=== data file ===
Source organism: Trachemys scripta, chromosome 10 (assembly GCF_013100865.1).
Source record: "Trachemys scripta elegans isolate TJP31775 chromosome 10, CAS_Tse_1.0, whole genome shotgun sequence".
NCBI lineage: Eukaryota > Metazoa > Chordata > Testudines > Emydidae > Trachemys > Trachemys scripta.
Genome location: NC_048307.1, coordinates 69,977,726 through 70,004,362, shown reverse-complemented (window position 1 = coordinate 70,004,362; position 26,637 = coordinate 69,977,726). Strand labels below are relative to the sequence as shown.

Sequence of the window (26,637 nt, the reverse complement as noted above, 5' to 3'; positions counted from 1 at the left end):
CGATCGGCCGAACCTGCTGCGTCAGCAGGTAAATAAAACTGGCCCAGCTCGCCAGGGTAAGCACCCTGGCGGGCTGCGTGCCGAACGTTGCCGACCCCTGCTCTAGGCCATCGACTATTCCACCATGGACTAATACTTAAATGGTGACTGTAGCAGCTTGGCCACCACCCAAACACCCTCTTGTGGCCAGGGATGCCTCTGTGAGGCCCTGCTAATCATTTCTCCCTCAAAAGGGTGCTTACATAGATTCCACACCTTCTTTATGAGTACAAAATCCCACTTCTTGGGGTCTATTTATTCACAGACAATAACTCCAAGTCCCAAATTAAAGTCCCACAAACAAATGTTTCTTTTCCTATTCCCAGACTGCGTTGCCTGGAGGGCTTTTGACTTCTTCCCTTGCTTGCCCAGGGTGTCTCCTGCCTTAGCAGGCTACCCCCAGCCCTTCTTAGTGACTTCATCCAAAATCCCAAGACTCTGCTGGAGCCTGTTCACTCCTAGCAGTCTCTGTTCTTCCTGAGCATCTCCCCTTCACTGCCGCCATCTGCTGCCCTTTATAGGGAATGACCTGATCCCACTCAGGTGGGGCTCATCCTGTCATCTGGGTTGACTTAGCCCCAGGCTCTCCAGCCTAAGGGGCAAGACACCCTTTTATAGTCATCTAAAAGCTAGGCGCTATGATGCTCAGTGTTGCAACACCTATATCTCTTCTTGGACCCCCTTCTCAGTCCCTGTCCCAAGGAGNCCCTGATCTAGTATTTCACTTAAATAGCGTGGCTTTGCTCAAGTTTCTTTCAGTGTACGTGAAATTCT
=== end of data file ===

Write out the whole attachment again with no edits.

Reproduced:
Source organism: Trachemys scripta, chromosome 10 (assembly GCF_013100865.1).
Source record: "Trachemys scripta elegans isolate TJP31775 chromosome 10, CAS_Tse_1.0, whole genome shotgun sequence".
NCBI lineage: Eukaryota > Metazoa > Chordata > Testudines > Emydidae > Trachemys > Trachemys scripta.
Genome location: NC_048307.1, coordinates 69,977,726 through 70,004,362, shown reverse-complemented (window position 1 = coordinate 70,004,362; position 26,637 = coordinate 69,977,726). Strand labels below are relative to the sequence as shown.

Sequence of the window (26,637 nt, the reverse complement as noted above, 5' to 3'; positions counted from 1 at the left end):
CGATCGGCCGAACCTGCTGCGTCAGCAGGTAAATAAAACTGGCCCAGCTCGCCAGGGTAAGCACCCTGGCGGGCTGCGTGCCGAACGTTGCCGACCCCTGCTCTAGGCCATCGACTATTCCACCATGGACTAATACTTAAATGGTGACTGTAGCAGCTTGGCCACCACCCAAACACCCTCTTGTGGCCAGGGATGCCTCTGTGAGGCCCTGCTAATCATTTCTCCCTCAAAAGGGTGCTTACATAGATTCCACACCTTCTTTATGAGTACAAAATCCCACTTCTTGGGGTCTATTTATTCACAGACAATAACTCCAAGTCCCAAATTAAAGTCCCACAAACAAATGTTTCTTTTCCTATTCCCAGACTGCGTTGCCTGGAGGGCTTTTGACTTCTTCCCTTGCTTGCCCAGGGTGTCTCCTGCCTTAGCAGGCTACCCCCAGCCCTTCTTAGTGACTTCATCCAAAATCCCAAGACTCTGCTGGAGCCTGTTCACTCCTAGCAGTCTCTGTTCTTCCTGAGCATCTCCCCTTCACTGCCGCCATCTGCTGCCCTTTATAGGGAATGACCTGATCCCACTCAGGTGGGGCTCATCCTGTCATCTGGGTTGACTTAGCCCCAGGCTCTCCAGCCTAAGGGGCAAGACACCCTTTTATAGTCATCTAAAAGCTAGGCGCTATGATGCTCAGTGTTGCAACACCTATATCTCTTCTTGGACCCCCTTCTCAGTCCCTGTCCCAAGGAGNCCCTGATCTAGTATTTCACTTAAATAGCGTGGCTTTGCTCAAGTTTCTTTCAGTGTACGTGAAATTCT